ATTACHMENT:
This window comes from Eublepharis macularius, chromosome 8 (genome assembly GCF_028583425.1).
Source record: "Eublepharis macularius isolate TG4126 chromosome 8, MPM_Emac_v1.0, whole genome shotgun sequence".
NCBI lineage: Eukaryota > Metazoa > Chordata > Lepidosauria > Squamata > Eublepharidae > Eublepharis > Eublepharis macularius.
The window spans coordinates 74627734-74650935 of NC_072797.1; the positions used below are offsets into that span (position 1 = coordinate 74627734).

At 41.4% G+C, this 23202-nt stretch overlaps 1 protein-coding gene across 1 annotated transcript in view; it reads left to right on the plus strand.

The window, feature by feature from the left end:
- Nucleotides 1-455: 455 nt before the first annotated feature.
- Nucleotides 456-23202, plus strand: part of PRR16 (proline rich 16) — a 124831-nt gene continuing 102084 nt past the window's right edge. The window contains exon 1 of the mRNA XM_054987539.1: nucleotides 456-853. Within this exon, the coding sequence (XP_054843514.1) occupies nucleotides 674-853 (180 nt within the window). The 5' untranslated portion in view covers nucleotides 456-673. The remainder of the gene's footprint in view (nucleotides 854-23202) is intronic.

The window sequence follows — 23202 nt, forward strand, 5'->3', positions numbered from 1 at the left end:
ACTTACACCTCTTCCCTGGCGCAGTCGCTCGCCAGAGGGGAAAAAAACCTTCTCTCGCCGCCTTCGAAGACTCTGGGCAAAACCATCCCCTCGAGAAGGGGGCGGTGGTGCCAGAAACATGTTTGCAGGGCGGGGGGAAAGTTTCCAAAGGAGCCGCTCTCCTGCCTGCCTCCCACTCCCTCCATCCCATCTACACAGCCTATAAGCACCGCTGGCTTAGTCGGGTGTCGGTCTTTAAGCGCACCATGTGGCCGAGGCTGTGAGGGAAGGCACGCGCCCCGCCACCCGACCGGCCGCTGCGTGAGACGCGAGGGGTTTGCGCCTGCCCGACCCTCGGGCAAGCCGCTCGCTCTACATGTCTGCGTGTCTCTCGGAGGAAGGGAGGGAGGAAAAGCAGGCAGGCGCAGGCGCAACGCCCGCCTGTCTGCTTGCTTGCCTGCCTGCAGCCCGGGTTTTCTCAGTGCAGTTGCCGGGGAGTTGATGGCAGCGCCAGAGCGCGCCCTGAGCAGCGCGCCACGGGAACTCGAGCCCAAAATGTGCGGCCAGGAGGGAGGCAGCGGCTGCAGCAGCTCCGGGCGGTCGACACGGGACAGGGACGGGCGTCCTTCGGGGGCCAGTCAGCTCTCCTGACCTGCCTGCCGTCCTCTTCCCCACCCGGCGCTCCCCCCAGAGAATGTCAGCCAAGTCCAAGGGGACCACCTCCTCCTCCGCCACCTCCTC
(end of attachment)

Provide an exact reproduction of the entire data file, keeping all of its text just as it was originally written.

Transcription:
This window comes from Eublepharis macularius, chromosome 8 (genome assembly GCF_028583425.1).
Source record: "Eublepharis macularius isolate TG4126 chromosome 8, MPM_Emac_v1.0, whole genome shotgun sequence".
NCBI lineage: Eukaryota > Metazoa > Chordata > Lepidosauria > Squamata > Eublepharidae > Eublepharis > Eublepharis macularius.
The window spans coordinates 74627734-74650935 of NC_072797.1; the positions used below are offsets into that span (position 1 = coordinate 74627734).

At 41.4% G+C, this 23202-nt stretch overlaps 1 protein-coding gene across 1 annotated transcript in view; it reads left to right on the plus strand.

The window, feature by feature from the left end:
- Nucleotides 1-455: 455 nt before the first annotated feature.
- Nucleotides 456-23202, plus strand: part of PRR16 (proline rich 16) — a 124831-nt gene continuing 102084 nt past the window's right edge. The window contains exon 1 of the mRNA XM_054987539.1: nucleotides 456-853. Within this exon, the coding sequence (XP_054843514.1) occupies nucleotides 674-853 (180 nt within the window). The 5' untranslated portion in view covers nucleotides 456-673. The remainder of the gene's footprint in view (nucleotides 854-23202) is intronic.

The window sequence follows — 23202 nt, forward strand, 5'->3', positions numbered from 1 at the left end:
ACTTACACCTCTTCCCTGGCGCAGTCGCTCGCCAGAGGGGAAAAAAACCTTCTCTCGCCGCCTTCGAAGACTCTGGGCAAAACCATCCCCTCGAGAAGGGGGCGGTGGTGCCAGAAACATGTTTGCAGGGCGGGGGGAAAGTTTCCAAAGGAGCCGCTCTCCTGCCTGCCTCCCACTCCCTCCATCCCATCTACACAGCCTATAAGCACCGCTGGCTTAGTCGGGTGTCGGTCTTTAAGCGCACCATGTGGCCGAGGCTGTGAGGGAAGGCACGCGCCCCGCCACCCGACCGGCCGCTGCGTGAGACGCGAGGGGTTTGCGCCTGCCCGACCCTCGGGCAAGCCGCTCGCTCTACATGTCTGCGTGTCTCTCGGAGGAAGGGAGGGAGGAAAAGCAGGCAGGCGCAGGCGCAACGCCCGCCTGTCTGCTTGCTTGCCTGCCTGCAGCCCGGGTTTTCTCAGTGCAGTTGCCGGGGAGTTGATGGCAGCGCCAGAGCGCGCCCTGAGCAGCGCGCCACGGGAACTCGAGCCCAAAATGTGCGGCCAGGAGGGAGGCAGCGGCTGCAGCAGCTCCGGGCGGTCGACACGGGACAGGGACGGGCGTCCTTCGGGGGCCAGTCAGCTCTCCTGACCTGCCTGCCGTCCTCTTCCCCACCCGGCGCTCCCCCCAGAGAATGTCAGCCAAGTCCAAGGGGACCACCTCCTCCTCCGCCACCTCCTC